7 Tips For A Healthy Relationship With Food

Hi Friends!

As we head into the three-day weekend, I have a special treat for you today! My friend and fellow RD Corinne Dobbas is filling in for me  to share a great post about forming a healthy relationship with food.  I love her life philosophy and the work she’s doing with women to help them love their bodies.

Read on and be sure to go check out her blog if you enjoy today’s post!

Nobody teaches you how to have a healthy relationship with food … or your body. At least no one taught me when I was growing up. And oh how I wish they had.

Below are 7 tips for a healthy relationship with food you can start using today. I’ve gathered these tips through my own personal work and after helping hundreds of clients. I hope these ideas help you just as much as they helped me and my coaching clients.

  1. Food is nourishment

It’s easy to make food the “bad guy.” After all, if you’re trying to button-up your favorite pair of jeans – that used to fit – you’ll likely be told to eat less or stop eating that. The constant chatter to restrict to look prettier or more desirable, leaves us forgetting the very simple fact that we literally need food to survive. In fact, when we eat the “right” foods (real whole foods and lots of plants), food can actually heal.

Shift your perspective from food being the “bad guy” to being nourishment and with that thought alone, you’ll start making making healthier choices and feel that much more free.

  1. Trust your body 

Have you ever watched a child eat? They start when they’re hungry and stop when they’re full. They trust their bodies. You used to do this too. And you can do it again. Instead of counting calories or points, start tuning-in to your hunger. Think of your hunger like a scale. It starts at 0 (starving) and goes up to 10 (I ate so much I feel sick stuffed). You want to eat when you’re feeling hunger pangs (around a 3) and stop when you’re satisfied (around a 6 or 7).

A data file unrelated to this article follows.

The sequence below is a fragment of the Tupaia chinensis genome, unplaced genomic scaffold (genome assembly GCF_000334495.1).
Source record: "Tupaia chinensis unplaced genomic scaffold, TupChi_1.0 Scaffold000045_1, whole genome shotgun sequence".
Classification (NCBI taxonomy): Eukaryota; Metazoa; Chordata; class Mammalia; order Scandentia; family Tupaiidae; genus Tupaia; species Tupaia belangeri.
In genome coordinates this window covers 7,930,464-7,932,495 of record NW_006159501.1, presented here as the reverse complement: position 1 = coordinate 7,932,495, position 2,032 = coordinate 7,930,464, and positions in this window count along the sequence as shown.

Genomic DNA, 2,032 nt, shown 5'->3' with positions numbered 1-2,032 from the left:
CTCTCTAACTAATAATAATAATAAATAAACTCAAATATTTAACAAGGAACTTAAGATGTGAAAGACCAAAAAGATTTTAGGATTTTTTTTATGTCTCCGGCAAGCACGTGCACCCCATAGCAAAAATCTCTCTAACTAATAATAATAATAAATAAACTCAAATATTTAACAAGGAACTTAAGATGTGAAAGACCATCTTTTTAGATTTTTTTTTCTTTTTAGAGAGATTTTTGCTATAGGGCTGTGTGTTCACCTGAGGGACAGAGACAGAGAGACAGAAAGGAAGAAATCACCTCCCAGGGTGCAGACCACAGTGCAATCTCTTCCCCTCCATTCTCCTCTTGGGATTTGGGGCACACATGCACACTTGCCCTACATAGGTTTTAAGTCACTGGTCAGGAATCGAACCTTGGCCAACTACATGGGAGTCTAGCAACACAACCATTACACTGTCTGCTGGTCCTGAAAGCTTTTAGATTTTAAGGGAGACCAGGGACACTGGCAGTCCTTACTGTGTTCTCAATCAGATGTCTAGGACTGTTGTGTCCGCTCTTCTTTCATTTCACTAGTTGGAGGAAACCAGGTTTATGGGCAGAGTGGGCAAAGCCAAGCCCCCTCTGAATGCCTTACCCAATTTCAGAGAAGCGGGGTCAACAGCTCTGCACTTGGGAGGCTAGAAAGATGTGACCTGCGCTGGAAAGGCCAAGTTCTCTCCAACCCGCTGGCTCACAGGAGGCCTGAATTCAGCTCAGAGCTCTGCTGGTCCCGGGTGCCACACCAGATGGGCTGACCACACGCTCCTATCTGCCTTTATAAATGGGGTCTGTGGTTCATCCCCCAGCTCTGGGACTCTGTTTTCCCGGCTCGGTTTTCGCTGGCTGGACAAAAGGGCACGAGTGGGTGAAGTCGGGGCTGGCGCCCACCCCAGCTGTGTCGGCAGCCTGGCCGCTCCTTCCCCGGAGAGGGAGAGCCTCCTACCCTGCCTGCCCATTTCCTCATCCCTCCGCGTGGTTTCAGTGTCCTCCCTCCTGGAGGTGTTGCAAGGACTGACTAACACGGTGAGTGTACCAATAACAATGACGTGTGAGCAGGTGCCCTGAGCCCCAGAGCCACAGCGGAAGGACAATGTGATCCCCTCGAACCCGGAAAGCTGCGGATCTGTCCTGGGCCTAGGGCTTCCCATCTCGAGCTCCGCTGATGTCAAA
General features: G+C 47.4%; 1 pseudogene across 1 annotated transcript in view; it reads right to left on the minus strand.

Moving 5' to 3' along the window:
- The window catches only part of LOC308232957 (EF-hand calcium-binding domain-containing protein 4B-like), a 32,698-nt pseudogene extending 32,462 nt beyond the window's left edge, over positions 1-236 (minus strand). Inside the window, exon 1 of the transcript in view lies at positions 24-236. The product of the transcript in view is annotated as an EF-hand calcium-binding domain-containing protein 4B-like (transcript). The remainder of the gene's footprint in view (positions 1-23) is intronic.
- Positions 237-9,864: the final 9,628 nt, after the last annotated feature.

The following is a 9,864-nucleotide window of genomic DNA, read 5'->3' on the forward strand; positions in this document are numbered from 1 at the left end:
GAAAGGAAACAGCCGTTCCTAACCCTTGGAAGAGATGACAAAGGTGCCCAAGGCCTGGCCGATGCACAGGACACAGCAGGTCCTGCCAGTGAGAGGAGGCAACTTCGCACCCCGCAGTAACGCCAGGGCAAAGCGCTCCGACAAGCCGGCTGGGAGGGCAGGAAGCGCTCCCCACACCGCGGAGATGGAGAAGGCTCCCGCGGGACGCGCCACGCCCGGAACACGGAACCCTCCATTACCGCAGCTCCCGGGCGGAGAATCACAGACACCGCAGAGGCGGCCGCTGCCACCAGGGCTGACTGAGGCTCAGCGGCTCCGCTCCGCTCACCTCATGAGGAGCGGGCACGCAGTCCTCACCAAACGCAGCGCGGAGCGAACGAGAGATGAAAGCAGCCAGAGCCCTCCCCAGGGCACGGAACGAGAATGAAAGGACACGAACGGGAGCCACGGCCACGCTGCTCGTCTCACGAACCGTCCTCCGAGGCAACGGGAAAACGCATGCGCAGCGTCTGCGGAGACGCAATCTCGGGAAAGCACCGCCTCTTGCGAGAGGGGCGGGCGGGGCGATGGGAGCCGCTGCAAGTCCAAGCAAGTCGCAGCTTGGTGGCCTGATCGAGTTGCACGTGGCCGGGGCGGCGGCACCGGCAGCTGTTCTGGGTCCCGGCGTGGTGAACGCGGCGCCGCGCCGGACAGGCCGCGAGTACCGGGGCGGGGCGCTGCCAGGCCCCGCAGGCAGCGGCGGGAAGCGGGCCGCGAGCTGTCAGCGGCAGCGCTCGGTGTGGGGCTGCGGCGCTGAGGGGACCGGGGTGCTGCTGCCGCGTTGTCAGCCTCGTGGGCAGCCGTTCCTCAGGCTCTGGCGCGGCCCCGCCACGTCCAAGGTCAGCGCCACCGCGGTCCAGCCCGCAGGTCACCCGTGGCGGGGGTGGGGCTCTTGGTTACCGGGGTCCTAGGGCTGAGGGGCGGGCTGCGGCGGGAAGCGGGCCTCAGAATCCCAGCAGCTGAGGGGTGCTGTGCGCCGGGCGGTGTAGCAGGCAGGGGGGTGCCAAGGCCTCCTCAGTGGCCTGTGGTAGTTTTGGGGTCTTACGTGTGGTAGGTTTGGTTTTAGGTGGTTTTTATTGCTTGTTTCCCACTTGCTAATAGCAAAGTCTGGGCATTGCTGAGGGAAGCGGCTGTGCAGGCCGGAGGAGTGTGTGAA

Check-in with yourself throughout the day and before a meal to see where you’re at on the hunger scale. And throughout your meal, breathe, taste, and tune-in to where you are on the full scale. When you hit comfortably satisfied (a 6 or 7), you’re golden. Practice with the hunger scale and overtime it’ll become natural. Repeat after me: I choose to honor my hunger and fullness.

  1. Learn to play in the “grey”

Black and white thinking is such a downer. It looks something like this: “I ate the entire bag of chips. There it goes! The day is ruined. I might as well eat whatever I want now.”

Don’t do that to yourself! Instead of getting so judgmental and emotionally wrapped up in your decision, take a step back and look at WHY you did what you did. When you can observe and figure out your WHY, you can then make a better choice next time. Remind yourself that observation is power for change.

  1. Focus on how you feel instead of the scale

The scale can make you crazy. And if you’re like every other woman out there, the number changes all the time, based on when you just worked out, how much water you’ve had, time of day, time of month, your recent sodium intake … and the list could go on.